Washington — The prospects of approving a long-awaitednegotiated in the Senate quickly diminished on Tuesday as more Republicans said they would vote against moving forward on the legislation.
“It looks to me and to most of our members as if we have no real chance here to make a law,” Senate Minority Leader Mitch McConnell told reporters Tuesday afternoon.
The comments confirmed what had seemed likely outcome since a GOP conference meeting late Monday, after which Republican senators expressed likelihood that the group would oppose a procedural vote on the bill set for Wednesday to give members more time to review the package, while still narrowing the bill’s path forward.
In remarks from the floor Tuesday morning, Senate Majority Leader Chuck Schumer pleaded with Senate Republicans to vote in favor of a procedural motion on Wednesday that would allow lawmakers to open debate on the issue. He warned that he would hold the chamber in session “as long as it takes” to consider the bill, and said lawmakers could offer amendments and ultimately oppose the bill if they wish.
“Let’s vote. It’s urgent,” Schumer said. “We’ve spent months talking and debating. It’s time to vote.”
The Senate’s border and foreign aid bill
Senate negotiators have for months been working on the agreement, which would mark the first comprehensive border security policy overhaul in decades and give the president far-reaching powers to clamp down on unlawful border crossings. On Sunday, the trio of senators released the text of the legislation, which is part of a larger supplemental funding package that also includes aid for Israel and Ukraine, along with humanitarian assistance in Gaza.
The deal’s chances in Congress appeared to plummet after former President Donald Trump weighed in and told congressional Republicans to oppose the bill. Speaker Mike Johnson and House leadership have repeatedly said the bill is “dead on arrival” in the lower chamber, calling on President Biden to instead take executive action on the border.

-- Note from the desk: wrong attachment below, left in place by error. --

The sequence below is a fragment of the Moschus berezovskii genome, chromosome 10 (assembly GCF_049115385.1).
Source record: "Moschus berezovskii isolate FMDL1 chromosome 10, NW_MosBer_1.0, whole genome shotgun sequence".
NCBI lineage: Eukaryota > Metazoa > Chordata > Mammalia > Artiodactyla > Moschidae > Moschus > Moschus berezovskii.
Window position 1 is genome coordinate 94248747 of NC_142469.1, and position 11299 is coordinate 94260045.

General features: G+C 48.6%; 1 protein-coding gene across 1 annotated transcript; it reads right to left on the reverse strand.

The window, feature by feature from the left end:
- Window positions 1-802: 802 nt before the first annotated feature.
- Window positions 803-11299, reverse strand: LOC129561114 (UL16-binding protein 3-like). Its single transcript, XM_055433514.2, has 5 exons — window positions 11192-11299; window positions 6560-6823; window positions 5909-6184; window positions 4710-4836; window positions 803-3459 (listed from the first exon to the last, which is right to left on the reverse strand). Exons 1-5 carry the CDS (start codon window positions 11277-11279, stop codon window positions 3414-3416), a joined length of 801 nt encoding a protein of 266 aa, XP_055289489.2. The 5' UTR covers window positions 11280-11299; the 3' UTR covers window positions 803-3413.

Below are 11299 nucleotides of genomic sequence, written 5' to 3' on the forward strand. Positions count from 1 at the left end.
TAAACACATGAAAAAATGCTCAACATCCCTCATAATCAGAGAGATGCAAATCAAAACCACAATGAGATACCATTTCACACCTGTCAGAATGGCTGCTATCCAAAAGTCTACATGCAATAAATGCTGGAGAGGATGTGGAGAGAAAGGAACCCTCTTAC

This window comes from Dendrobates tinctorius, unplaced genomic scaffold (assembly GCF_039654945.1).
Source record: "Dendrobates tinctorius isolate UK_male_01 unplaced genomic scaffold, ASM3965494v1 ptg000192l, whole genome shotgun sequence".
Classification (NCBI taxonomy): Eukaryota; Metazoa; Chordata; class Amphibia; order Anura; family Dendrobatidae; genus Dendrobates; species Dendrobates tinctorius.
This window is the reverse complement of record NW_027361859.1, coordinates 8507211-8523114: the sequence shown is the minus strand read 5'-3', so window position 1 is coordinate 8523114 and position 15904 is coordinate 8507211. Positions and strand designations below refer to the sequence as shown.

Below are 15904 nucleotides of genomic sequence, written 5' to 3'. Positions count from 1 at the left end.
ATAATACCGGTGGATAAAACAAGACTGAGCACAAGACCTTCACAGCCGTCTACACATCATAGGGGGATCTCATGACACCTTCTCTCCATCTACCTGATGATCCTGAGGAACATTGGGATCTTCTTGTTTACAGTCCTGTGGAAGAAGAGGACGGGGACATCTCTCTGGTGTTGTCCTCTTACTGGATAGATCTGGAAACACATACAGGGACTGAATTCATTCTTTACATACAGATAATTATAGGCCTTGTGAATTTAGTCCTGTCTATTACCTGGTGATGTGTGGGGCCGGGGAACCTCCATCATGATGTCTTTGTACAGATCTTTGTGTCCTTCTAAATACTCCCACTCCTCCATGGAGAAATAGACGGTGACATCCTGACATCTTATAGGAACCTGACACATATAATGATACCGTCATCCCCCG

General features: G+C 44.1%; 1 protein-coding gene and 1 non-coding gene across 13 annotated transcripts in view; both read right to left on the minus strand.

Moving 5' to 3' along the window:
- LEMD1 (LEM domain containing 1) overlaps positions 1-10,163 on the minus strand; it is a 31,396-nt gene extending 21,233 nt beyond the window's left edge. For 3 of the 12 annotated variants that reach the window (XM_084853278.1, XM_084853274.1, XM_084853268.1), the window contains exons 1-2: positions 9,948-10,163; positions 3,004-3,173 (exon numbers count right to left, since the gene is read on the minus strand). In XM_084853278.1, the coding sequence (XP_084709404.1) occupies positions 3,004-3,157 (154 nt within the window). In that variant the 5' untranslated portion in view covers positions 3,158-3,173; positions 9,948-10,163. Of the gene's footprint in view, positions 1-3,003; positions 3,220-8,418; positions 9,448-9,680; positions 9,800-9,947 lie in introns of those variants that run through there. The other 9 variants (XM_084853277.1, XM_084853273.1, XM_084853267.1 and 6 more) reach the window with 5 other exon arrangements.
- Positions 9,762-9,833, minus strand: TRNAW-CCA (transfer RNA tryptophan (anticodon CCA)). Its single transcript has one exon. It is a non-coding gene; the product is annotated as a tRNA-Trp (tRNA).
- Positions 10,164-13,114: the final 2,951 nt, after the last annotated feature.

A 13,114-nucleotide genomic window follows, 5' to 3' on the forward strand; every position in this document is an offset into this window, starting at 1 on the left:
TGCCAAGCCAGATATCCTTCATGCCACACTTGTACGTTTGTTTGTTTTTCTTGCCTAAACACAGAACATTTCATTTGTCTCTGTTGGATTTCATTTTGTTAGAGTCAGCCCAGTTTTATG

Mr. Bidento back the bill despite Trump’s intervention on Tuesday, saying in remarks that “I hope and pray they find reason to reconsider blowing this up.”
Sen. John Hoeven of North Dakota told reporters that the “sense of the room” on Monday night was that there wouldn’t be support for a vote to move forward with debate on the bill Wednesday, saying that “people are still trying to understand the bill.”
Sen. John Thune, the No. 2 Senate Republican, said that “our members have a lot of questions about the substance” and are “still evaluating it.”
“We’ll live to debate another day tomorrow,” Thune said.
Even Sen. James Lankford, who negotiated the deal with Sens. Kyrsten Sinema and Chris Murphy, expected the procedural vote to open debate slated for Wednesday to fall short. Sixty votes would be needed to advance the legislation.
“I would anticipate Wednesday, the cloture vote does not pass,” Lankford said. “People are saying, ‘Hey, I need a lot more time to be able to go through this.'”
Still, Lankford noted that there’s a difference between opposing the bill flat-out and saying that the process can’t be rushed, making clear that getting the deal passed remains a “work in progress.”
“I’m not willing to do a funeral on it,” Lankford said.
But by Tuesday afternoon, both Lankford and fellow negotiator Murphy seemed to acknowledge that the deal was all-but doomed. Lankford told reporters that “it’s not looking good.” And when asked whether there was hope for the supplemental, Murphy said there is not.
“Republicans have definitively sided with Donald Trump,” he said.
Alejandro Alvarez and Alan He contributed reporting.